Rachael Brennan has been working in the insurance industry since 2006 when she began working as a licensed insurance representative for 21st Century Insurance, during which time she earned her Property and Casualty license in all 50 states. After several years she expanded her insurance expertise, earning her license in Health and AD&D insurance as well. She has worked for small health insuran...

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Chris Harrigan has an economic degree from Limestone College and an MBA from Clemson University. He previously managed auto insurance claims for Enterprise Rent-A-Car. Currently, he is using his business and insurance expertise to provide insurance data analysis and visualizations to enhance the user experience.

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Reviewed by Chris Harrigan
Former Auto Insurance Claims Manager Chris Harrigan

UPDATED: Mar 11, 2022

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Key Takeaways

  • Red light cameras are installed above traffic lights
  • Some traffic sensors are paired with red light cameras to track incoming vehicles
  • Drivers can track streets with red light cameras through a mobile app

Have you ever noticed security cameras on traffic lights? Those aren’t ordinary security cameras – they’re red light cameras. Red light cameras are tools used by law enforcement, but for what purpose?

Although you may have already guessed, our guide explains how these cameras work. We’ll also talk about how red light cameras can affect car insurance quotes.

Read on to learn all about red light cameras and how they look.

What do red light cameras look like?

Red light cameras have different designs. Some of the older red light cameras look like security cameras from the 90s. But they have a built-in surveillance system that can capture your license plate.

Red light cameras are not very effective on vehicles that don’t have a front license plate. Therefore, states that require drivers to have front and back license plates usually have red light cameras on their streets.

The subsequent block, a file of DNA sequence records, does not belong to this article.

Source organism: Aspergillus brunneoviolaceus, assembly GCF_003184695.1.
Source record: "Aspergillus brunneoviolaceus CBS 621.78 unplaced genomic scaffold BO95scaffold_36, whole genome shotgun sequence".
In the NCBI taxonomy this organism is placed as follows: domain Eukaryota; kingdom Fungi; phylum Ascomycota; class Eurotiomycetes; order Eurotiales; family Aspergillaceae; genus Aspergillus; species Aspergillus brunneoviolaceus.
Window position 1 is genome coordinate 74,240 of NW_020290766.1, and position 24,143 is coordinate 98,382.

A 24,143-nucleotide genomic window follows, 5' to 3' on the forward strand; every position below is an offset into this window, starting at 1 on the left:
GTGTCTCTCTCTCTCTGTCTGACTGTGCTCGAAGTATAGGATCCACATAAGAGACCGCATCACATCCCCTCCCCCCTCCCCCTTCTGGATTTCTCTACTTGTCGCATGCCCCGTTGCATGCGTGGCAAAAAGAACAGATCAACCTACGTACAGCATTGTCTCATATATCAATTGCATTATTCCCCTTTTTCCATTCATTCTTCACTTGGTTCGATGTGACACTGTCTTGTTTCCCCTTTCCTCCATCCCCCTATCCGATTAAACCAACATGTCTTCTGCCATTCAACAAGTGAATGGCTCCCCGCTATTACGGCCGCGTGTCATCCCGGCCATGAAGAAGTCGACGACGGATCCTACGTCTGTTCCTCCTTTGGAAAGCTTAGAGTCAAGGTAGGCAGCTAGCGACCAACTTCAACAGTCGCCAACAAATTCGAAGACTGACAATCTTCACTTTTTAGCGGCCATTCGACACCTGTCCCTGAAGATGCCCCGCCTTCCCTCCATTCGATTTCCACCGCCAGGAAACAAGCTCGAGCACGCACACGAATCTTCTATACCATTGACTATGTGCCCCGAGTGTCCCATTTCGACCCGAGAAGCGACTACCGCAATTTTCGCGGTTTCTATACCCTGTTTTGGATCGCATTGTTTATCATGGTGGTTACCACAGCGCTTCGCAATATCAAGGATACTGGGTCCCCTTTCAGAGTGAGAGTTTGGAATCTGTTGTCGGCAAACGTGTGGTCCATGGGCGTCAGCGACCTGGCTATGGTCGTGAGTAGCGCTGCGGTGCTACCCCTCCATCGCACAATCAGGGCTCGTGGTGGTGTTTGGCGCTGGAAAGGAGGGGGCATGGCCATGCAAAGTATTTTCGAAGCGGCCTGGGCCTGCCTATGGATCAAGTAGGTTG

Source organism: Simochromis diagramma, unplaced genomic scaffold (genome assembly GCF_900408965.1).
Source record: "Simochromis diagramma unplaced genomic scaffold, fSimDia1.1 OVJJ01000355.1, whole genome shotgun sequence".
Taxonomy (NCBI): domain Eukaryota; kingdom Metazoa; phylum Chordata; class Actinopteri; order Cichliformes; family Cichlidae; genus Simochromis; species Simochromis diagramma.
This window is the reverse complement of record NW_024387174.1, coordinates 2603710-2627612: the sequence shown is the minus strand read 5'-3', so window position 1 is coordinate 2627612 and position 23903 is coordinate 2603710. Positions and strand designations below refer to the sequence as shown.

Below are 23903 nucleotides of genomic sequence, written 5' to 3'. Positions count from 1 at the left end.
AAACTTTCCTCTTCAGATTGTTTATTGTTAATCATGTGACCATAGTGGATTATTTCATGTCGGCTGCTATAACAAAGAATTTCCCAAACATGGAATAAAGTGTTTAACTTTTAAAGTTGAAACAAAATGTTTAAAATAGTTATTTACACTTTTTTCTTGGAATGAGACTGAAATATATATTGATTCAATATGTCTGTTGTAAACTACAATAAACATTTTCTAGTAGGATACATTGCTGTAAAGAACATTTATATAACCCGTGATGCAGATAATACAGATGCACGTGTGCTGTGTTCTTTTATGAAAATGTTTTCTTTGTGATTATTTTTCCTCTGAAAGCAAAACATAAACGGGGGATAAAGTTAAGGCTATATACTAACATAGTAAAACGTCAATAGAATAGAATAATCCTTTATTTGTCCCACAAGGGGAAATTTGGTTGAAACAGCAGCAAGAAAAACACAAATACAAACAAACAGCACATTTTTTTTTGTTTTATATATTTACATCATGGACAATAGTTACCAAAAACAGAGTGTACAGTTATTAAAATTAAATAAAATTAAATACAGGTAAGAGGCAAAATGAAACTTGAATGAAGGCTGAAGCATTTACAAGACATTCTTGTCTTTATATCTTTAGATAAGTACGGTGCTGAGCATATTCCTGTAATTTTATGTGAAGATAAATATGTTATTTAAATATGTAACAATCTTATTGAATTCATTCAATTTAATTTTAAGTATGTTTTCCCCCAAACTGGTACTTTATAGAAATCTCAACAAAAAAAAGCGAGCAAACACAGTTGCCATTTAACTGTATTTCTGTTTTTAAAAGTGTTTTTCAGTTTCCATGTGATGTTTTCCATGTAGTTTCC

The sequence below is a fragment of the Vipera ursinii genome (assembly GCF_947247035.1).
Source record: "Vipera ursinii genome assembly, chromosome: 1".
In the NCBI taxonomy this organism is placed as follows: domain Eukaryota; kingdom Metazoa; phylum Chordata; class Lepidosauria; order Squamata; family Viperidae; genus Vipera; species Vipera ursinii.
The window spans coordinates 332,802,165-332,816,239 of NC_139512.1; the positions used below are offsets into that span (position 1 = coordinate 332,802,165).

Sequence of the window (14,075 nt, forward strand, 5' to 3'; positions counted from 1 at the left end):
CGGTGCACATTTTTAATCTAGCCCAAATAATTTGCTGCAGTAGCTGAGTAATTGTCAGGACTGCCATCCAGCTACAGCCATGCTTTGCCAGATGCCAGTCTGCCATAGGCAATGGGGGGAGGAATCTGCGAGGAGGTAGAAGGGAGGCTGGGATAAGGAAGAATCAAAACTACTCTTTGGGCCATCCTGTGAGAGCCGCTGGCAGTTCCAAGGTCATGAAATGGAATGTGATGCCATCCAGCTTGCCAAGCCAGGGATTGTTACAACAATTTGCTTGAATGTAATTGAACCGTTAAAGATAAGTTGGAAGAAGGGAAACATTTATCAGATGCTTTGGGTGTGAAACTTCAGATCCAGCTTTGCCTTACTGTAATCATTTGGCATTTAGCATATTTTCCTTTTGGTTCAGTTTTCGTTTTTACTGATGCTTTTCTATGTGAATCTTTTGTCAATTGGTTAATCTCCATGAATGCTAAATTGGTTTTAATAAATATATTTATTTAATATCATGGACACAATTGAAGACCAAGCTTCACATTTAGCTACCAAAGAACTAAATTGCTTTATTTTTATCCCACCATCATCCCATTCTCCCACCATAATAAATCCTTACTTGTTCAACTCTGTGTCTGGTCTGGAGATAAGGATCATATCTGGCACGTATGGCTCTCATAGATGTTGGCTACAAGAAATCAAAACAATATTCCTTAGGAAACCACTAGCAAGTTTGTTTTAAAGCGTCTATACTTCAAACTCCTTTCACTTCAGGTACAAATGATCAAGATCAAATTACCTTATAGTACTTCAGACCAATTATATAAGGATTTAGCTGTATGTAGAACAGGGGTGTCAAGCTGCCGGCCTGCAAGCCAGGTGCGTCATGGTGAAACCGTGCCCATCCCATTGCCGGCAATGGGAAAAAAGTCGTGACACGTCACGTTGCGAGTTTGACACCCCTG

Today, red light cameras are more innovative and sleek. Some of them even look like a webcam device, which is about half the size of a small 20-ounce bottle.

What do red light cameras look like in California?

The red light cameras in California are smaller in some areas. Law enforcement says the smaller sizes accommodate for space, but red light cameras’ compact size also makes it hard for drivers to notice it.

What do red light cameras look like in Florida?

The red light camera size in Florida is about the same. However, cities with fewer population numbers may not have the fancy, technologically-advanced cameras you see in bigger cities.

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Which states have red light camera laws?

California and Florida aren’t the only states that have automated enforcement laws. According to the Insurance Institute for Highway Safety (IIHS), 21 states and Washington D.C. have a traffic surveillance system.

Here’s a list of states that have red light cameras:

States with Automated Enforcement Law
States with Red Light CamerasStates with Speed CamerasStates that Don't Allow Red Light or Speed CamerasStates that Don't Allow Red Light CamerasStates that Don't Allow Speed Cameras
AlabamaAlabamaMaineMontanaNew Jersey
ArizonaArizonaMississippiSouth DakotaWisconsin
CaliforniaColoradoNew Hampshire
ColoradoGeorgiaSouth Carolina
DelawareIllinoisTexas
FloridaIowaWest Virginia
GeorgiaLouisiana
IllinoisMaryland
IowaNew Mexico
LouisianaNew York
MarylandOhio
MissouriOregon
New YorkPennsylvania
North CarolinaRhode Island
OhioTennessee
OregonWashington
Pennsylvania
Rhode Island
Tennessee
Virginia
Washington
The District of Columbia - Washington D.C.
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We included states that allow and don’t allow speed cameras as well. Texas allowed red light and speed cameras until 2019, so you won’t find automated enforcement cameras in Texas today. Nevada allows red light and speed cameras only if the police department operates them.